Hello,I realized that the dma-controller doesn't generate an interrupt the first time after I change the transaction type without resetting the core. But the transaction is done normally. All transaction types I tried are enabled in the SOPC core. The interrupt bit is set in all cases. The error doesn't occur if I reset the dma-controller every time - but the throughput diminishes. So that's no solution. I also tried setting the go bit in an extra iowrite32() call - without success. Does somebody know if I'm making a mistake or is this a bug? The SOPC is running on a Arria II GX on the Arria II GX dev kit. Thanks in advance. Regards, Frederik
We made similar experiences, but with some differences.In our case everything went well until we manually aborted the DMA-Transfer. It wasn't enough to clear the GO-Bit and reinit the DMA for a new transfer. To change the transaction type we had to do a core reset. but if the DMA-Transfer was successful, we didn't have to do a reset in order to change the transaction type. If I got you right, you always have to do a reset, don't you? Even after successfully completed DMA-Transfers? regards, Philipp
Hello Pillemann (sounds german to me),I do not check how the transfer ends. I set up the dma controller to end when the length register reaches zero and the driver checks that length is a integer multiple of the transfer type's length in bytes (ie. 4 or 8 in my case). I watched the length register in signal tap. It always reaches zero even if no interrupt is generated. I fixed the problem in not changing the transfer type. Every transfer is double word. That doubled the throughput, too. I normally do not reset the go bit but I tried to - without success. Only a reset before changing the transfer type soluted the problem. But the reset operation reduced the throughput significantly. My driver generates a timeout if no interrupt occures. I will check the status register after a timeout and post it. I'm using Quartus 10.0 SP1. Regards from Hamburg, Frederik
I did further tests.Debugging the status register after a timeout of five seconds (!) makes clear that the BUSY bit is still set. The length register reaches zero. Tha following transfer runs normally without any reset until I change the transfer type. But the first transfer doesn't finish after changing the transfer type. Can you confirm this? Regards, Frederik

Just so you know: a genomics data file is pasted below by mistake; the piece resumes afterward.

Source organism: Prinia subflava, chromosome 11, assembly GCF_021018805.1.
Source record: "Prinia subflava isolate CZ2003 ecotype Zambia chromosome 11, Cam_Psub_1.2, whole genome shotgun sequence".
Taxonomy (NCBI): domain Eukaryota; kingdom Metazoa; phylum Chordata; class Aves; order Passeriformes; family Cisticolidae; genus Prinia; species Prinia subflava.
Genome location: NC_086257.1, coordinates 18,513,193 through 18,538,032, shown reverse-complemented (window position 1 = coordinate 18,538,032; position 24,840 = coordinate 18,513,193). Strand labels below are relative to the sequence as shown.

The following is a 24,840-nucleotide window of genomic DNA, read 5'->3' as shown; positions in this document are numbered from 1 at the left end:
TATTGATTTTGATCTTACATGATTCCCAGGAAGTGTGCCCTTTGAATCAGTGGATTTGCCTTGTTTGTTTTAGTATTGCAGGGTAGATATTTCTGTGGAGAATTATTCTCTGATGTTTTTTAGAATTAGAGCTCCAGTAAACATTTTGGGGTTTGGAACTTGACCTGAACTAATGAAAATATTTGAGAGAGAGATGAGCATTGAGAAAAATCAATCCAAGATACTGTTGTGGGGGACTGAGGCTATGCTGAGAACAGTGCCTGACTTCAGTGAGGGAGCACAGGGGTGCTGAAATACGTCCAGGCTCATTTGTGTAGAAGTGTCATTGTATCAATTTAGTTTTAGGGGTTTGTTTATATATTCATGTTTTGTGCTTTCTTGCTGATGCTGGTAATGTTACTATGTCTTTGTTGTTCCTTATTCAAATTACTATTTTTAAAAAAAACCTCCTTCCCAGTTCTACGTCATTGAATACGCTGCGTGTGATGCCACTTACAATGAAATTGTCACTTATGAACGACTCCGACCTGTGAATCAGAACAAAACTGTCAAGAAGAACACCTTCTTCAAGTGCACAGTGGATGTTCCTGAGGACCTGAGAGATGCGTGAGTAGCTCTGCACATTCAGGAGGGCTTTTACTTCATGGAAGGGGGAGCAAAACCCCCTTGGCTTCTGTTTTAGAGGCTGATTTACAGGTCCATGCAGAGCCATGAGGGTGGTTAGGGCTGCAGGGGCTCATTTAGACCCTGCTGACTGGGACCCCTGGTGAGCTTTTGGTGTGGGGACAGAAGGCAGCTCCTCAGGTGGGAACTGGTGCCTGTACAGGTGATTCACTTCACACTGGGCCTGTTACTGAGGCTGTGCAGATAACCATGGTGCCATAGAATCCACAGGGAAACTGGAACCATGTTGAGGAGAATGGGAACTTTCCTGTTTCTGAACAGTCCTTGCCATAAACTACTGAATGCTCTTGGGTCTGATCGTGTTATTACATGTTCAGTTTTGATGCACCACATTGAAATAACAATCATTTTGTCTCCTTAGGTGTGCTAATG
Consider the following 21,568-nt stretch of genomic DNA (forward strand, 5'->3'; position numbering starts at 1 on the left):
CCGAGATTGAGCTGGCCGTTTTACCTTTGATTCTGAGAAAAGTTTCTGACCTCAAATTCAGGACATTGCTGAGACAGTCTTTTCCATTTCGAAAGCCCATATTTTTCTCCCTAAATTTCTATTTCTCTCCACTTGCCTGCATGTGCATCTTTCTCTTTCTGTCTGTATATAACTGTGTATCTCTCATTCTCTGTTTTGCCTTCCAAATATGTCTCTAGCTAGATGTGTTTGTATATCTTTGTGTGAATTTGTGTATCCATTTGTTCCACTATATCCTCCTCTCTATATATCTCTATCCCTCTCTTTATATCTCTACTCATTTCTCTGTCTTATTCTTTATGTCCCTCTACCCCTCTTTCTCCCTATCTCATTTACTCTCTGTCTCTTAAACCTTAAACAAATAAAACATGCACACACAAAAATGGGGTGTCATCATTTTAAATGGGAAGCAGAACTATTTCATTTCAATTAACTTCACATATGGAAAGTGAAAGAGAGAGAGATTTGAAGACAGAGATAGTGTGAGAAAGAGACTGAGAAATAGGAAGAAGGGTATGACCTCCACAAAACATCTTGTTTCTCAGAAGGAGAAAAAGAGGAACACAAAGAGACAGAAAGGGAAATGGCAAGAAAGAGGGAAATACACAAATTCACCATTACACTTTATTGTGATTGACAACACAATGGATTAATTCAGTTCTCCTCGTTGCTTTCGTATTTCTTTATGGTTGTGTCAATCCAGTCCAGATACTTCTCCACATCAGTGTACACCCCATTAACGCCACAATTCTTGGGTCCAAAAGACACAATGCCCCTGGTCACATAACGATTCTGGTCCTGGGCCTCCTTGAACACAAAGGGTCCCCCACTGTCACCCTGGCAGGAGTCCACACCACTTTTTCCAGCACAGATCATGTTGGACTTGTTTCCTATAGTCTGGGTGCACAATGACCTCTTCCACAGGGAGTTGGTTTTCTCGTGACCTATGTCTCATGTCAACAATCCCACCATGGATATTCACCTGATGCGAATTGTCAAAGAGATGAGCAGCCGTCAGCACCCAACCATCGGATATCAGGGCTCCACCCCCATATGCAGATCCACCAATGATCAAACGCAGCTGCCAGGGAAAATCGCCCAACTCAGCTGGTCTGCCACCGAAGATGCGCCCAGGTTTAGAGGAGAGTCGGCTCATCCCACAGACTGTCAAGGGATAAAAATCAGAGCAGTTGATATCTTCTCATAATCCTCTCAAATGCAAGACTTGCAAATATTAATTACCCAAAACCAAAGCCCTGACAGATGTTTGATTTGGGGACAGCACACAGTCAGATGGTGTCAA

Good morning Frederik,I can not confirm it for sure. But actually I think it is the same problem or bug. We are using the DMA in combination with UART. Even if we don't change the transfer type (in our case it is always BYTE), we sometimes aborted the direction of the transfer. Meaning that we clear the GO-bit before transfer is done, changing from RCON to WCON (or vice-versa) and setting up a new transfer, which ends with setting the GO-Bit again. But this didn't work out. No interrupt was asserted, so we had to reset the DMA by writing the SOFTWARERESET-bit twice. Then it worked, even for aborted transfers. Unfortunately it is some time ago we recognized this problem. So I don't know exactly if the the length register was zero. But I know for sure that the BUSY-bit was still set, but nothing happened. Resulting in no interrupt. And I am pretty sure we set up the DMA right, after aborting the previous transfer. I assume it's a similar problem/bug. But that's only my assumption.... Regards from NRW, Philipp P.S. : Yeah, I am german. Don't get my nickname wrong. Got something to do with sports.....
I just had another Problem. The system froze. That happens because of an dma buffer overflow. This happend after a transfer type change.So I think we can conclude the dma controller doesn't work like the user exspects after reading the user guide. Not changing the transfer type helps but is not always a solution. Resetting the dma controller works, too but reduces throughput and will not help if that's the bottleneck. So ALTERA, please fix this issue. Those error produce a lot of idle power. Regards, Frederik